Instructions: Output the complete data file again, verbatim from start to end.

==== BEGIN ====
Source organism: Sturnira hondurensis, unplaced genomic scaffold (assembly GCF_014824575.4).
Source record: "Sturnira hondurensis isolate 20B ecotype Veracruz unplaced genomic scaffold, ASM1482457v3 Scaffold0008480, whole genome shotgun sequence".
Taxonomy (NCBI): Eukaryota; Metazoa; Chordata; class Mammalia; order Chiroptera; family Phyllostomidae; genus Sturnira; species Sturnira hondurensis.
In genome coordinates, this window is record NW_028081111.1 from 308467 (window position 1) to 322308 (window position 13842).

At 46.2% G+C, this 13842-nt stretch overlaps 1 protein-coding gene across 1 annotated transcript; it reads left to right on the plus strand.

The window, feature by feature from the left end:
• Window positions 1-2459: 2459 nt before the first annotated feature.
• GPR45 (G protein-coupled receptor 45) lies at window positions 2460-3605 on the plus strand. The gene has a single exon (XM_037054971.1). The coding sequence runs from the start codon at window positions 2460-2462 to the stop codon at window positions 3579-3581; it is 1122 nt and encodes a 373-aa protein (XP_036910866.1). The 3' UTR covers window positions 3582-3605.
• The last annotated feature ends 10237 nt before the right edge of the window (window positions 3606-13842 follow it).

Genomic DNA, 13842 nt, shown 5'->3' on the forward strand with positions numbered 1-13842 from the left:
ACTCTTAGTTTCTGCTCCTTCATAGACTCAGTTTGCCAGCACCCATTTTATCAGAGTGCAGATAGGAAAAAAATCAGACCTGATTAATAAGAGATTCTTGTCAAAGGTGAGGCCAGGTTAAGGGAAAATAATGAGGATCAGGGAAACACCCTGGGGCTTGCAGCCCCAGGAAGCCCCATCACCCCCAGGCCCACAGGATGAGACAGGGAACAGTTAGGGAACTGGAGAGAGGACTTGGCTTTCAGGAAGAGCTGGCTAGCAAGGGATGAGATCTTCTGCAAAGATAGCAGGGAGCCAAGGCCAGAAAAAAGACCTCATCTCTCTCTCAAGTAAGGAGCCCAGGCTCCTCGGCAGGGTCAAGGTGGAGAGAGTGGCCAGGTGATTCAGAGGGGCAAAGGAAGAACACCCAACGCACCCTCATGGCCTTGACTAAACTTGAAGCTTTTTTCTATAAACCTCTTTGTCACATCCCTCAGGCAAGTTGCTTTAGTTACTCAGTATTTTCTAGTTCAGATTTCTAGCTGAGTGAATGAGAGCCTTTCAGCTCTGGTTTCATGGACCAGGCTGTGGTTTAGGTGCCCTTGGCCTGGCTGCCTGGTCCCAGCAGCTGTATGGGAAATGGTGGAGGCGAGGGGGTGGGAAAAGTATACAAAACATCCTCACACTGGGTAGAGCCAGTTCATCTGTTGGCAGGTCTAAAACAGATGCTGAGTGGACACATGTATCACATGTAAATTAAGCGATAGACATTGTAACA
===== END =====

Source organism: Sturnira hondurensis, unplaced genomic scaffold (assembly GCF_014824575.4).
Source record: "Sturnira hondurensis isolate 20B ecotype Veracruz unplaced genomic scaffold, ASM1482457v3 Scaffold0008480, whole genome shotgun sequence".
Taxonomy (NCBI): Eukaryota; Metazoa; Chordata; class Mammalia; order Chiroptera; family Phyllostomidae; genus Sturnira; species Sturnira hondurensis.
In genome coordinates, this window is record NW_028081111.1 from 308467 (window position 1) to 322308 (window position 13842).

At 46.2% G+C, this 13842-nt stretch overlaps 1 protein-coding gene across 1 annotated transcript; it reads left to right on the plus strand.

The window, feature by feature from the left end:
• Window positions 1-2459: 2459 nt before the first annotated feature.
• GPR45 (G protein-coupled receptor 45) lies at window positions 2460-3605 on the plus strand. The gene has a single exon (XM_037054971.1). The coding sequence runs from the start codon at window positions 2460-2462 to the stop codon at window positions 3579-3581; it is 1122 nt and encodes a 373-aa protein (XP_036910866.1). The 3' UTR covers window positions 3582-3605.
• The last annotated feature ends 10237 nt before the right edge of the window (window positions 3606-13842 follow it).

Genomic DNA, 13842 nt, shown 5'->3' on the forward strand with positions numbered 1-13842 from the left:
ACTCTTAGTTTCTGCTCCTTCATAGACTCAGTTTGCCAGCACCCATTTTATCAGAGTGCAGATAGGAAAAAAATCAGACCTGATTAATAAGAGATTCTTGTCAAAGGTGAGGCCAGGTTAAGGGAAAATAATGAGGATCAGGGAAACACCCTGGGGCTTGCAGCCCCAGGAAGCCCCATCACCCCCAGGCCCACAGGATGAGACAGGGAACAGTTAGGGAACTGGAGAGAGGACTTGGCTTTCAGGAAGAGCTGGCTAGCAAGGGATGAGATCTTCTGCAAAGATAGCAGGGAGCCAAGGCCAGAAAAAAGACCTCATCTCTCTCTCAAGTAAGGAGCCCAGGCTCCTCGGCAGGGTCAAGGTGGAGAGAGTGGCCAGGTGATTCAGAGGGGCAAAGGAAGAACACCCAACGCACCCTCATGGCCTTGACTAAACTTGAAGCTTTTTTCTATAAACCTCTTTGTCACATCCCTCAGGCAAGTTGCTTTAGTTACTCAGTATTTTCTAGTTCAGATTTCTAGCTGAGTGAATGAGAGCCTTTCAGCTCTGGTTTCATGGACCAGGCTGTGGTTTAGGTGCCCTTGGCCTGGCTGCCTGGTCCCAGCAGCTGTATGGGAAATGGTGGAGGCGAGGGGGTGGGAAAAGTATACAAAACATCCTCACACTGGGTAGAGCCAGTTCATCTGTTGGCAGGTCTAAAACAGATGCTGAGTGGACACATGTATCACATGTAAATTAAGCGATAGACATTGTAACA